“Where do you come from?” When Vijay Agnew first immigrated to Canada people would often ask her “Where do you come from?” She thought it a simple, straightforward question, and would answer in the same simple, straightforward manner, by telling them where she had been born and where she grew up. But over the years she learned that many so-called third-world people resent being asked this question, because it implies that having a different skin colour (which is what usually prompts the question) makes a person an outsider and not really Canadian. This realization inspired her to look more closely at the question — and the answer. The result is this book. Where I Come From is a reflective memoir of an immigrant professor’s life in a Canadian university. It covers the period from 1967, when Canada was opened up to third-world immigrants, to the present. The book illustrates the ways in which identity is socially constructed by tracing some of the labels that were applied to the author at various stages during her thirty years in Canada — “foreign student,” “Indian woman,” “immigrant,” “Indian feminist,” and “third-world woman.” She shows how each of these names has affected her relationships with other people and contributed to making her the woman she is now perceived to be: a feminist, anti-racist, activist professor. This multilayered story reveals the complex ways in which race, class, and gender intersect in an immigrant woman’s life, and engages readers in a conversation that narrows the distance between them, showing not only what is different, but what is shared.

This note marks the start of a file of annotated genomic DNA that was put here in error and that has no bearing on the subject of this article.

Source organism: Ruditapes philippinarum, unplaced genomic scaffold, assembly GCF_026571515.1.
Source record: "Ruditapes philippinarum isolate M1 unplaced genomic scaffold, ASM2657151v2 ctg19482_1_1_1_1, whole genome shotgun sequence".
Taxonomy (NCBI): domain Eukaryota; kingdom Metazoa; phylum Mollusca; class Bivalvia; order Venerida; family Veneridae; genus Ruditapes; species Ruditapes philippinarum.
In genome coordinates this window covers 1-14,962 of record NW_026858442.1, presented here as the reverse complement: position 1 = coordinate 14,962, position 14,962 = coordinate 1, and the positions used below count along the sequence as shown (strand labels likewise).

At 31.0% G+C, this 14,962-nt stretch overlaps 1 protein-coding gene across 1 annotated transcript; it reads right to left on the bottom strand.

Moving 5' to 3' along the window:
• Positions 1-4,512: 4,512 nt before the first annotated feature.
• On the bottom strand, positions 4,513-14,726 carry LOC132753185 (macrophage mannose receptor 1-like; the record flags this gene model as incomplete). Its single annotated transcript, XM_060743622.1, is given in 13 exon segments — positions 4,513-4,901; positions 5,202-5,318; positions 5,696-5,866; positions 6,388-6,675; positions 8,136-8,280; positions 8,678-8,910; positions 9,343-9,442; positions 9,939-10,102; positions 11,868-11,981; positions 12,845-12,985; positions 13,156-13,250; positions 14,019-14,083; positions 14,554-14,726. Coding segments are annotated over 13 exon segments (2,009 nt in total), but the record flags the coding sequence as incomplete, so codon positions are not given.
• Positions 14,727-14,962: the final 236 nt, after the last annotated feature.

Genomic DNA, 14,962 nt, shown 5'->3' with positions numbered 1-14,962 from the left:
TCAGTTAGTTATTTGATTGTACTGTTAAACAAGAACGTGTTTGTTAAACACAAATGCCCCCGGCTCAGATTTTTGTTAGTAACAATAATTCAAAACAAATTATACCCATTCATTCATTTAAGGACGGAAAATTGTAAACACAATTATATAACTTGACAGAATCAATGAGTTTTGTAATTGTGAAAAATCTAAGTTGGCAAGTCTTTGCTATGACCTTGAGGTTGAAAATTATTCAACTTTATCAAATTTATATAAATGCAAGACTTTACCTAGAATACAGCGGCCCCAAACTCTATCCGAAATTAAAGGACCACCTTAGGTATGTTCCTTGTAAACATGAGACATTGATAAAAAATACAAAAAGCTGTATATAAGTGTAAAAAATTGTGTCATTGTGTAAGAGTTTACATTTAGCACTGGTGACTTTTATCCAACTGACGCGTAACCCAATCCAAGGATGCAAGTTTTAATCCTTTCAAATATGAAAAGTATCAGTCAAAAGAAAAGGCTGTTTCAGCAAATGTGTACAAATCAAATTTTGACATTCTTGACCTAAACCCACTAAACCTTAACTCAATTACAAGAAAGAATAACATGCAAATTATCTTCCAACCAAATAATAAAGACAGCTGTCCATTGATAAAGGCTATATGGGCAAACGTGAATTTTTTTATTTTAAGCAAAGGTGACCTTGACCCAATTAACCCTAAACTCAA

Wilfrid Laurier University Press
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